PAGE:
In an early track, Weary, on Solange’s third full-length, she sings, “I’m gonna look for my body / I’ll be back real soon.” Her search becomes a journey with no quick or easy return. Filled with anger, pain and grief, she’s seeking to reclaim herself in a world where the Black body has been denigrated and objectified. A world where Tulsa police could describe Terence Crutcher, a Black man, as looking like a “bad dude” before fatally shooting him in September.
There’s a weariness to Solange’s album, a realization that the Black identity, stripped of its dimensionality and packaged for mainstream entertainment, has left us all looking like bad dudes to some degree in the eyes of others. So when she nods to a 90s fashion brand in F.U.B.U (an acronym for “for us, by us”) and sings, “This shit is for us,” it’s not so much a demand for racial exclusivity as an effort to wrest who we are away from the dominant narrative and describe ourselves to ourselves in all our richness and complexity.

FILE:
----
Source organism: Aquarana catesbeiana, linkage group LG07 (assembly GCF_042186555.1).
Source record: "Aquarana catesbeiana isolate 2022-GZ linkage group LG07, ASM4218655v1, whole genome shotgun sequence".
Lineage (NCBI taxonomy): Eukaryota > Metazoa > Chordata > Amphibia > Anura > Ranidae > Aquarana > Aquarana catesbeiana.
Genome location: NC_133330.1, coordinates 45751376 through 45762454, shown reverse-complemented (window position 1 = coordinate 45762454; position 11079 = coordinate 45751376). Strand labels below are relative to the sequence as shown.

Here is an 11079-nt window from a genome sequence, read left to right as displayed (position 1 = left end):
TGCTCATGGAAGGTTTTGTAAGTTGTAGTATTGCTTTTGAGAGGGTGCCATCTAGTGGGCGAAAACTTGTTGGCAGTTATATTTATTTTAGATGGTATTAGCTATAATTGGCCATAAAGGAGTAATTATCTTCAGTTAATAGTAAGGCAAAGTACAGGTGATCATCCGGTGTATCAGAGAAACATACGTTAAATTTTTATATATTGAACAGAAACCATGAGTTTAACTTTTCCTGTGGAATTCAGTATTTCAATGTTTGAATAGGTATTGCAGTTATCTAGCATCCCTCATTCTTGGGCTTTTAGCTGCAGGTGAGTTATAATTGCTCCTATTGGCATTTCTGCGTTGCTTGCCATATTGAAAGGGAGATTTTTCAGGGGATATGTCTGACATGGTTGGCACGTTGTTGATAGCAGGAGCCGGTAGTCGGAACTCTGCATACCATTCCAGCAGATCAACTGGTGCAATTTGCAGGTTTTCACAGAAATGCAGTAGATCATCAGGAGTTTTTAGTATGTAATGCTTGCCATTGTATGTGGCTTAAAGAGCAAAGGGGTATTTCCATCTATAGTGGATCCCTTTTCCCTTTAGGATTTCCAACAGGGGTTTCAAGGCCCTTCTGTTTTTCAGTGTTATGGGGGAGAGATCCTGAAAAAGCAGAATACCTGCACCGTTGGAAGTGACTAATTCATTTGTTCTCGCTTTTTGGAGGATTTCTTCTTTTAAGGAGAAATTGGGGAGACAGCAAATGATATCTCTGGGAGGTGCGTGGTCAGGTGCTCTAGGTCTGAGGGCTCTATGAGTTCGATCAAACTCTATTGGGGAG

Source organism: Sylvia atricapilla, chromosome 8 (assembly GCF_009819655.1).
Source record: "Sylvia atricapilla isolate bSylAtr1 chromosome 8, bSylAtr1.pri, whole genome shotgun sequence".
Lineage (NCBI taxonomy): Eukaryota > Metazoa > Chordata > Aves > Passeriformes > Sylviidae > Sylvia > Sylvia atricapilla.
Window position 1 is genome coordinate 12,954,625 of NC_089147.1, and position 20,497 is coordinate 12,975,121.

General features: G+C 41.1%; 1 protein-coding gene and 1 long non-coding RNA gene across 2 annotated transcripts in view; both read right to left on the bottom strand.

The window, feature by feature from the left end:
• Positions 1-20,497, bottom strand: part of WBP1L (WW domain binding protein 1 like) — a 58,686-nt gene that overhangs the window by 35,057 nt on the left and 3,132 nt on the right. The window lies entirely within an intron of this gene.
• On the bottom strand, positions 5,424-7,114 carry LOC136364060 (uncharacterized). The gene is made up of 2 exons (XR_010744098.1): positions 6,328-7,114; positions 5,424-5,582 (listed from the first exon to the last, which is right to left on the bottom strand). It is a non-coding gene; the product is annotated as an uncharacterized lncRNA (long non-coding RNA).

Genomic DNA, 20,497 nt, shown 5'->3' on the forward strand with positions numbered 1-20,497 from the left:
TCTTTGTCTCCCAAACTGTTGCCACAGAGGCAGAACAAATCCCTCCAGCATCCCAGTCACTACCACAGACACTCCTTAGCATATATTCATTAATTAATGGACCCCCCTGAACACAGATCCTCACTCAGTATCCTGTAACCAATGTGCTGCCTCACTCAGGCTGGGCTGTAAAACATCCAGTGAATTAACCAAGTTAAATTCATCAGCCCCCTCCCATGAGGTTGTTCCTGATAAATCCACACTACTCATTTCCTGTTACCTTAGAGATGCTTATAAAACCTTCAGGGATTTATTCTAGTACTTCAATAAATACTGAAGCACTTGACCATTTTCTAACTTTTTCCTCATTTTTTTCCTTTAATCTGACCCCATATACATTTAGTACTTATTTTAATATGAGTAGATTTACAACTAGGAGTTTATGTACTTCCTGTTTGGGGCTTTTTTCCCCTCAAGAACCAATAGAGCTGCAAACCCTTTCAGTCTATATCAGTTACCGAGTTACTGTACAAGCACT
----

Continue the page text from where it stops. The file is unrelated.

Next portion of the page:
Weariness gives way to willingness as Solange unpacks and ultimately celebrates Blackness, from the politics of Black hair in Don’t Touch My Hair (featuring Sampha) to a reclamation of Black masculinity in Scales (featuring Kelela).
The eight interludes – with recollections from her parents, Mathew Knowles and Tina Lawson, and No Limit mogul Master P, three incredibly successful people who overcame hardships directly tied to ethnicity and asserted their own identities – are essential to this narrative. They didn’t rise by asking mainstream America to accommodate them, but by pulling up chairs and making their own place at the table.
Top track: Cranes In The Sky
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